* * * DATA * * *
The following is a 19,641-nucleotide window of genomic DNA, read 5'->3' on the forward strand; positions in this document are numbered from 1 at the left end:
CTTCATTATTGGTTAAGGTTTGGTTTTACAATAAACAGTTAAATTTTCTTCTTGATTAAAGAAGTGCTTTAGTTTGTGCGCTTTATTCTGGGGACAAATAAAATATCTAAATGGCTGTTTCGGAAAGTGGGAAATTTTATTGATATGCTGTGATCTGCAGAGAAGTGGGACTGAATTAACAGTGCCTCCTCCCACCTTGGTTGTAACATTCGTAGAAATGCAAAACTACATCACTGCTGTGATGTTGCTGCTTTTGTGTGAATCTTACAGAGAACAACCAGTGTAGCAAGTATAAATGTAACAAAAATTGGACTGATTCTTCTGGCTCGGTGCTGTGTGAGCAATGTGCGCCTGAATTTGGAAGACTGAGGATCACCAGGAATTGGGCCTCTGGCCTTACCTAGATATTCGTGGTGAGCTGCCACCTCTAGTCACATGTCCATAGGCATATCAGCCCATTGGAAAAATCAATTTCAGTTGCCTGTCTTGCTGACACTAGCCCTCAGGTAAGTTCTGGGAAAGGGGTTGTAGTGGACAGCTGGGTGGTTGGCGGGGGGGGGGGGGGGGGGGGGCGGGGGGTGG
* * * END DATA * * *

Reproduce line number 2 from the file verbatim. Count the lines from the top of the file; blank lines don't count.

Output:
CTTCATTATTGGTTAAGGTTTGGTTTTACAATAAACAGTTAAATTTTCTTCTTGATTAAAGAAGTGCTTTAGTTTGTGCGCTTTATTCTGGGGACAAATAAAATATCTAAATGGCTGTTTCGGAAAGTGGGAAATTTTATTGATATGCTGTGATCTGCAGAGAAGTGGGACTGAATTAACAGTGCCTCCTCCCACCTTGGTTGTAACATTCGTAGAAATGCAAAACTACATCACTGCTGTGATGTTGCTGCTTTTGTGTGAATCTTACAGAGAACAACCAGTGTAGCAAGTATAAATGTAACAAAAATTGGACTGATTCTTCTGGCTCGGTGCTGTGTGAGCAATGTGCGCCTGAATTTGGAAGACTGAGGATCACCAGGAATTGGGCCTCTGGCCTTACCTAGATATTCGTGGTGAGCTGCCACCTCTAGTCACATGTCCATAGGCATATCAGCCCATTGGAAAAATCAATTTCAGTTGCCTGTCTTGCTGACACTAGCCCTCAGGTAAGTTCTGGGAAAGGGGTTGTAGTGGACAGCTGGGTGGTTGGCGGGGGGGGGGGGGGGGGGGGGCGGGGGGTGG